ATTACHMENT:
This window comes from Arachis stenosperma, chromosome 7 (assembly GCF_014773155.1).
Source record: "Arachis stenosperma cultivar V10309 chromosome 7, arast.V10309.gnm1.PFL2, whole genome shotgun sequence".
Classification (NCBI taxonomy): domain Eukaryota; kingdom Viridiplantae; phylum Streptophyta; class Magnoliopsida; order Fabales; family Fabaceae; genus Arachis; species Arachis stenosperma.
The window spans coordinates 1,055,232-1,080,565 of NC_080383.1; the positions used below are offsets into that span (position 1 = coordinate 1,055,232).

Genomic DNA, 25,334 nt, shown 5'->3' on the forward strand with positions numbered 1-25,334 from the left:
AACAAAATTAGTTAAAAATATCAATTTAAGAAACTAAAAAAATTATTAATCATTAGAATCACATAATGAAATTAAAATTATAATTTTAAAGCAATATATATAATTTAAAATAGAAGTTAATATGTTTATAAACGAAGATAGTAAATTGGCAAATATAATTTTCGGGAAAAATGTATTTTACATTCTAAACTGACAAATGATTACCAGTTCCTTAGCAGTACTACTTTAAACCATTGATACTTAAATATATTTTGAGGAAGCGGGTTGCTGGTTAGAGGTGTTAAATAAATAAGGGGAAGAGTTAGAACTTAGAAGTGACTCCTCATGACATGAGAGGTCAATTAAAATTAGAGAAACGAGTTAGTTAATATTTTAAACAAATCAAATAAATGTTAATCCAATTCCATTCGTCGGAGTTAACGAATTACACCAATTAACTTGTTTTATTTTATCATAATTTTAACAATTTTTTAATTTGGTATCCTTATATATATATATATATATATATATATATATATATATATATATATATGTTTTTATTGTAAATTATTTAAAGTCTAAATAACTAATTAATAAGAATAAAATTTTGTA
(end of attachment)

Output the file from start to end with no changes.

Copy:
This window comes from Arachis stenosperma, chromosome 7 (assembly GCF_014773155.1).
Source record: "Arachis stenosperma cultivar V10309 chromosome 7, arast.V10309.gnm1.PFL2, whole genome shotgun sequence".
Classification (NCBI taxonomy): domain Eukaryota; kingdom Viridiplantae; phylum Streptophyta; class Magnoliopsida; order Fabales; family Fabaceae; genus Arachis; species Arachis stenosperma.
The window spans coordinates 1,055,232-1,080,565 of NC_080383.1; the positions used below are offsets into that span (position 1 = coordinate 1,055,232).

Genomic DNA, 25,334 nt, shown 5'->3' on the forward strand with positions numbered 1-25,334 from the left:
AACAAAATTAGTTAAAAATATCAATTTAAGAAACTAAAAAAATTATTAATCATTAGAATCACATAATGAAATTAAAATTATAATTTTAAAGCAATATATATAATTTAAAATAGAAGTTAATATGTTTATAAACGAAGATAGTAAATTGGCAAATATAATTTTCGGGAAAAATGTATTTTACATTCTAAACTGACAAATGATTACCAGTTCCTTAGCAGTACTACTTTAAACCATTGATACTTAAATATATTTTGAGGAAGCGGGTTGCTGGTTAGAGGTGTTAAATAAATAAGGGGAAGAGTTAGAACTTAGAAGTGACTCCTCATGACATGAGAGGTCAATTAAAATTAGAGAAACGAGTTAGTTAATATTTTAAACAAATCAAATAAATGTTAATCCAATTCCATTCGTCGGAGTTAACGAATTACACCAATTAACTTGTTTTATTTTATCATAATTTTAACAATTTTTTAATTTGGTATCCTTATATATATATATATATATATATATATATATATATATATATATATATGTTTTTATTGTAAATTATTTAAAGTCTAAATAACTAATTAATAAGAATAAAATTTTGTA